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Decarboxylation enzymatic mechanisms of fatty acids into terminal olefins to obtain drop-in biofuels

Grant number: 20/01967-6
Support Opportunities:Scholarships in Brazil - Doctorate (Direct)
Effective date (Start): May 01, 2020
Effective date (End): March 14, 2021
Field of knowledge:Biological Sciences - Biophysics - Molecular Biophysics
Principal Investigator:Leticia Maria Zanphorlin
Grantee:Natalia Milan
Host Institution: Centro Nacional de Pesquisa em Energia e Materiais (CNPEM). Ministério da Ciência, Tecnologia e Inovações (Brasil). Campinas , SP, Brazil


Terminal alkenes (or olefins) constitute an industrially important chemical platform to produce polymers, fertilizers, lubricants, surfactants and especially drop-in biofuels, as they are functionally like molecules of fossil origin. Currently, alkenes are produced by chemical conversion, that is, cracking under high temperature and pressure conditions, using petroleum-based raw material. Some microorganisms recently discovered, especially the bacteria of the genera Jeotgalicoccus and Pseudomonas are known to produce alkenes naturally, since their genomes have the enzymes CYP152 (belonging to the superfamily P450) and UndA, respectively, which are capable of decarboxylating fatty acids producing 1-alkenes, which could act as a biological substitute route for oil. While the enzyme CYP152 is a heme-iron-dependent decarboxylase/peroxygenase and has a long chain fatty acid substrate, specificity between C12-C22, the enzyme UndA, is a non-heme-iron-dependent decarboxylase/oxidase, which has a preference for medium C8-C14 chains, suggesting different mechanisms of action for decarboxylation. Few CYP152 enzymes that have decarboxylation activity have been discovered and only one has an elucidated tertiary structure. In the case of UndA decarboxylases, it is known that it is an extremely conserved enzyme in the genus Pseudomonas and homologues in the genus Burkholderia have also been identified, however, only one structure with different ligands has been determined. Therefore, knowledge about the molecular mechanisms of these decarboxylases is still very scarce, mainly due to the absence of structural information. In order to discover new decarboxylases of the type CYP152 and UndA, our research group carried out a microbial consortium in the presence of different sources of fatty acids. Interestingly, genomic sequencing revealed that bacteria of the genera Rhizobium and Variovorax, never related to the production of alkenes, have in their genomes two different copies of CYP152 and one of UndA, respectively. Therefore, this doctoral project aims at the molecular study of these enzymes through a multidisciplinary approach that involves biochemical and biophysical tools. Through this project, we intend to elucidate which mechanisms are used by the decarboxylases belonging to the Rhizobium and Variovorax bacteria to produce alkenes as well as the specificity of each enzyme against different sizes of fatty acid. Finally, this project has an enormous potential to contribute to the development of biological routes to produce drop-in biofuels and other bio-compounds derived from terminal alkenes. (AU)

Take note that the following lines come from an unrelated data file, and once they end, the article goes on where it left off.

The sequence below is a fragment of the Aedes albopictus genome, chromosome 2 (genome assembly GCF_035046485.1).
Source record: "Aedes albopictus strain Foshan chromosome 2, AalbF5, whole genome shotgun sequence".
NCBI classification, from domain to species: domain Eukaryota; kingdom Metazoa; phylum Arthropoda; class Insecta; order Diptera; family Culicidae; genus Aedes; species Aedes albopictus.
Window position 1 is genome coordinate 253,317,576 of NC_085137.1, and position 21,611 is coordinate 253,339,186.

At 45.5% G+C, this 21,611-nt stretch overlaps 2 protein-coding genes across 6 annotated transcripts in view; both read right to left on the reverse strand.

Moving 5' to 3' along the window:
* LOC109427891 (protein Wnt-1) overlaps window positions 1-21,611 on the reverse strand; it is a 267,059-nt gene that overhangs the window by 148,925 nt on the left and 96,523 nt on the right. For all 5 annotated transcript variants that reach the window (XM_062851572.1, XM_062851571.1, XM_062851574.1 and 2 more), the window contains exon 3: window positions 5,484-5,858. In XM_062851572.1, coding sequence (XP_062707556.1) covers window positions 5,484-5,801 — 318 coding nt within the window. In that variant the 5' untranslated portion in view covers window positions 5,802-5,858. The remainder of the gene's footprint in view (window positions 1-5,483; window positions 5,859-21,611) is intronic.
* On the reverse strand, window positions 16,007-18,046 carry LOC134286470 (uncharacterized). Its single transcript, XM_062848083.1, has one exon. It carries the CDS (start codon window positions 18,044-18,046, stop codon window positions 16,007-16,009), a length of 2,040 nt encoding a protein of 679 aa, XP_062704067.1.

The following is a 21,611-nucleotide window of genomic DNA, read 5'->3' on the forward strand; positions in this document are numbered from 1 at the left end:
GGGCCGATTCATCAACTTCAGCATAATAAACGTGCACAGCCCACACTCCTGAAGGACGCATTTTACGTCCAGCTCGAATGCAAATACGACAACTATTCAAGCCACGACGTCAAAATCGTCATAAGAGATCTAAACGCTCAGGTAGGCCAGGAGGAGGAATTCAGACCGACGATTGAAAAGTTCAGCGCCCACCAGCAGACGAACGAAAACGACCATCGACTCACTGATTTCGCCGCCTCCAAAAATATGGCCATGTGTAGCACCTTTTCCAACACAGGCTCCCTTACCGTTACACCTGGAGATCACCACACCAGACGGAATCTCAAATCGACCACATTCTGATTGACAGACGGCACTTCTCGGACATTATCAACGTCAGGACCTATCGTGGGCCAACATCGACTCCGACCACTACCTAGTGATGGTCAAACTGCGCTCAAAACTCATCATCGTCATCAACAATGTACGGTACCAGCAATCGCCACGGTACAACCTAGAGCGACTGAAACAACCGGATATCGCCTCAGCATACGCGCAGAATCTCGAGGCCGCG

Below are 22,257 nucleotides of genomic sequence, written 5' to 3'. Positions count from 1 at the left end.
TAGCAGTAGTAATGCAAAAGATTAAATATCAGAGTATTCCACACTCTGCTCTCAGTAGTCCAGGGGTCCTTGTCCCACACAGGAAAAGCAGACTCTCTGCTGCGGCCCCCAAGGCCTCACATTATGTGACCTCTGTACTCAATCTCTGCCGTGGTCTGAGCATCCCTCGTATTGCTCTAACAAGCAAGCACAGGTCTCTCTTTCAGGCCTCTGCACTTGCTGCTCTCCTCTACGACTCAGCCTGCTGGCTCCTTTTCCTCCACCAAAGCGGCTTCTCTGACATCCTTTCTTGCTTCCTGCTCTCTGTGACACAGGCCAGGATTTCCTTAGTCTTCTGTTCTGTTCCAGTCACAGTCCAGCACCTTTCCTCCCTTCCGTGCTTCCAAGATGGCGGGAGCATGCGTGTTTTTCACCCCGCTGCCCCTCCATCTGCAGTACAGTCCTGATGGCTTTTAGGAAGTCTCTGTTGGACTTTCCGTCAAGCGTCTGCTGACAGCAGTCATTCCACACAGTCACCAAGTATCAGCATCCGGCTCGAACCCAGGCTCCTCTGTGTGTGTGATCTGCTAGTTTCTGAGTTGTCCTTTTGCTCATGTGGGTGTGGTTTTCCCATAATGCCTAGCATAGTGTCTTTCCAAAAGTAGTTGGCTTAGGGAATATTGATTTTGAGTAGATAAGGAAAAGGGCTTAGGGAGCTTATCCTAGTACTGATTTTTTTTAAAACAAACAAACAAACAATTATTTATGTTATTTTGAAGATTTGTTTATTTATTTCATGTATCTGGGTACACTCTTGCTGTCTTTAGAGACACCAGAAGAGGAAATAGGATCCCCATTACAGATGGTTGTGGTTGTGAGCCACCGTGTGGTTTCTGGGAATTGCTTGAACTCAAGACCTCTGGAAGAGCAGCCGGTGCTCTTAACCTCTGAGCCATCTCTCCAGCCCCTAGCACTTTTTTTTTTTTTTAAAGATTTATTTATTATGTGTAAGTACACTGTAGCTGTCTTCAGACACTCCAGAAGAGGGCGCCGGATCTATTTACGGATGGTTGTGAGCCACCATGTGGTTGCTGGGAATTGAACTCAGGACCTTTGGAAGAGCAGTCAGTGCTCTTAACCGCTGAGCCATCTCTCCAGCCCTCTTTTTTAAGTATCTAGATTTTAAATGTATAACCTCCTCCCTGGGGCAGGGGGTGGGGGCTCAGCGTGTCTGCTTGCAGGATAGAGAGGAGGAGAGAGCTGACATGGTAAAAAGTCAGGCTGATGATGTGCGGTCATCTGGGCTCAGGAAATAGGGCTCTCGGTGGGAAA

Articles published in Pesquisa para Inovação FAPESP about the scholarships:
Novel enzyme could boost sustainable production of aviation fuel 
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Scientific publications
(References retrieved automatically from Web of Science and SciELO through information on FAPESP grants and their corresponding numbers as mentioned in the publications by the authors)
RADE, LETICIA L.; GENEROSO, WESLEY C.; DAS, SUMAN; SOUZA, AMANDA S.; SILVEIRA, RODRIGO L.; AVILA, MAYARA C.; VIEIRA, PLINIO S.; MIYAMOTO, RENAN Y.; LIMA, ANA B. B.; ARICETTI, JULIANA A.; et al. Dimer-assisted mechanism of (un)saturated fatty acid decarboxylation for alkene production. PROCEEDINGS OF THE NATIONAL ACADEMY OF SCIENCES OF THE UNITED STATES OF AMERICA, v. 120, n. 22, p. 10-pg., . (19/12599-0, 19/08855-1, 20/01967-6, 18/04897-9)

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